American Land Conservancy offers plan for Klamath Basin
By Jeff Barnard
Associated Press Writer
GRANTS PASS, Ore. (AP) -- The American Land Conservancy offered a plan Thursday for buying up land and water rights in the Klamath Basin that includes a major new site for storing water to balance the needs of farming against fish and wildlife.
Reducing demand for irrigation water, increasing storage and improving overall water quality would assure future water supplies for farming as well as fish and wildlife, even in drought years, said Rich McIntyre, the owner of a Klamath Basin fishing lodge working for the conservancy.
A key part of the proposal is buying lands around Swan Lake outside Klamath Falls to store up to 100,000 acre feet of water, which amounts to nearly a quarter of the annual needs of the Klamath Project federal irrigation system. Wells could supply 60 percent in dry years, McIntyre said.
The proposal comes as farmers, Indian tribes, fish and wildlife advocates, federal agencies and others are working through a mediation process seeking long-term solutions to the basin's water problems and Sen. Ron Wyden, D-Ore., is working on a legislative package.
Wyden believes that a lot can be accomplished if all parties in the basin come together, said Wyden chief of staff Josh Kardon.
"But if agriculture, fishing interests, environmentalists and the tribes are unable to come to agreement, the chances of delivering the types of sums that many envision are not good," Kardon said.
Due to drought conditions and new demands for threatened and endangered fish, the U.S. Bureau of Reclamation this year had to shut off most irrigation deliveries to the 220,000 acres of farmland served by the Klamath Project. The project serves about half the basin's farmlands.
The action taken under the Endangered Species Act marked the first time since the project began offering irrigation water in 1907 that the interests of coastal salmon fishermen and Indian tribes have won out over those of farmers.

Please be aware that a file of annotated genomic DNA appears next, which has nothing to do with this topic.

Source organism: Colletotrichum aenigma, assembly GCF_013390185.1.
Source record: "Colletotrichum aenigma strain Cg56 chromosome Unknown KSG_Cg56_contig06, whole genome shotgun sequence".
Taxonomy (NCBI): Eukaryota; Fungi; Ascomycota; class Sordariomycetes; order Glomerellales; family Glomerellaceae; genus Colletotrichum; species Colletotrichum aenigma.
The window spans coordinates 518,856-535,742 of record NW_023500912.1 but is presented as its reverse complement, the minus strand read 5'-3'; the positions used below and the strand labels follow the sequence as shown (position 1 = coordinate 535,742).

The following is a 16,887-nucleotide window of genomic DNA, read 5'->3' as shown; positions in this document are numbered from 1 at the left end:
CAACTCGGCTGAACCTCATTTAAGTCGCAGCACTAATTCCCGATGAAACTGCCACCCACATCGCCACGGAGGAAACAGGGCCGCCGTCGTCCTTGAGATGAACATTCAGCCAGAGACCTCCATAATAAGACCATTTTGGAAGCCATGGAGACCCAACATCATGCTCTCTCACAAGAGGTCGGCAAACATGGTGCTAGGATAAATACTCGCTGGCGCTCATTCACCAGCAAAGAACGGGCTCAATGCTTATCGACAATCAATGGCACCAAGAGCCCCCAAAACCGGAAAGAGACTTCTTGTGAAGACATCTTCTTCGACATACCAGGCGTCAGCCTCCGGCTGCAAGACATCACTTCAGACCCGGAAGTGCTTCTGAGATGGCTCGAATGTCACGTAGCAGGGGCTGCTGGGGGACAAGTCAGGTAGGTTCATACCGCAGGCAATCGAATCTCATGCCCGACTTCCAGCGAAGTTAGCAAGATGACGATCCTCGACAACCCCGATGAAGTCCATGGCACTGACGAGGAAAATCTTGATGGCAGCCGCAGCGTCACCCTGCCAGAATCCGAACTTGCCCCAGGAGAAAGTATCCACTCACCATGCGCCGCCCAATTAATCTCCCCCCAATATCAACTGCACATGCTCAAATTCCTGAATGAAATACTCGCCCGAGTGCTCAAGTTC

The water was held back to maintain elevated levels in Upper Klamath Lake for endangered shortnosed suckers and Lost River suckers, a sacred and traditional food of the Klamath Tribes, and to boost flows in the Klamath River for threatened coho salmon. The Yurok Tribe has depended on declining runs of Klamath River salmon, as have commercial fishermen in Northern California and southern Oregon.
The plan got no immediate response from the Klamath Water Users Association, made up of farmers fighting to overcome Endangered Species Act restrictions on irrigation supplies.
Wendell Wood of the Oregon Natural Resource Council, a conservation group, said cleaning up water laden with agricultural residues was just as important as storing more water.
American Land Conservancy has options to buy 8,000 acres of the 12,000 acres being used to grow hay and pasture around Swan Lake outside Klamath Falls. A few miles of canal and pumping would be required to send the water into the Klamath Project.
Fred Fahner, a Tulelake, Calif., farmer working with the conservancy on the plan, said projects such as this one are need to keep farming alive in the face of changing demands for a limited supply of water.
The conservancy also proposed flooding leased farmlands once covered by Tule Lake on the Tule Lake National Wildlife Refuge to store 65,000 acre feet of water for the refuges. Farmers leasing those lands would be able to farm on other private lands bought through the conservancy.
Due to strong local opposition to increasing federal lands in the basin, 22,000 acres of farmland that would be bought outright around Tulelake, Calif., would be held in trust, perhaps by the Tulelake Irrigation District, for private sale in 10 years.
American Land Conservancy also proposed buying water easements on 20,000 acres on the Klamath Project, which could be used for dry land farming or irrigated with well water.
The land and water right purchases would reduce demand on the Klamath Project by about 67,000 acre feet, or about 17 percent. The extra storage would increase supplies by about 41 percent.
The conservancy also proposed the federal government spend $50 million on restoring riparian zones along rivers in the upper basin and marshes around Upper Klamath Lake to improve overall water quality in the basin and increase fish and wildlife habitat.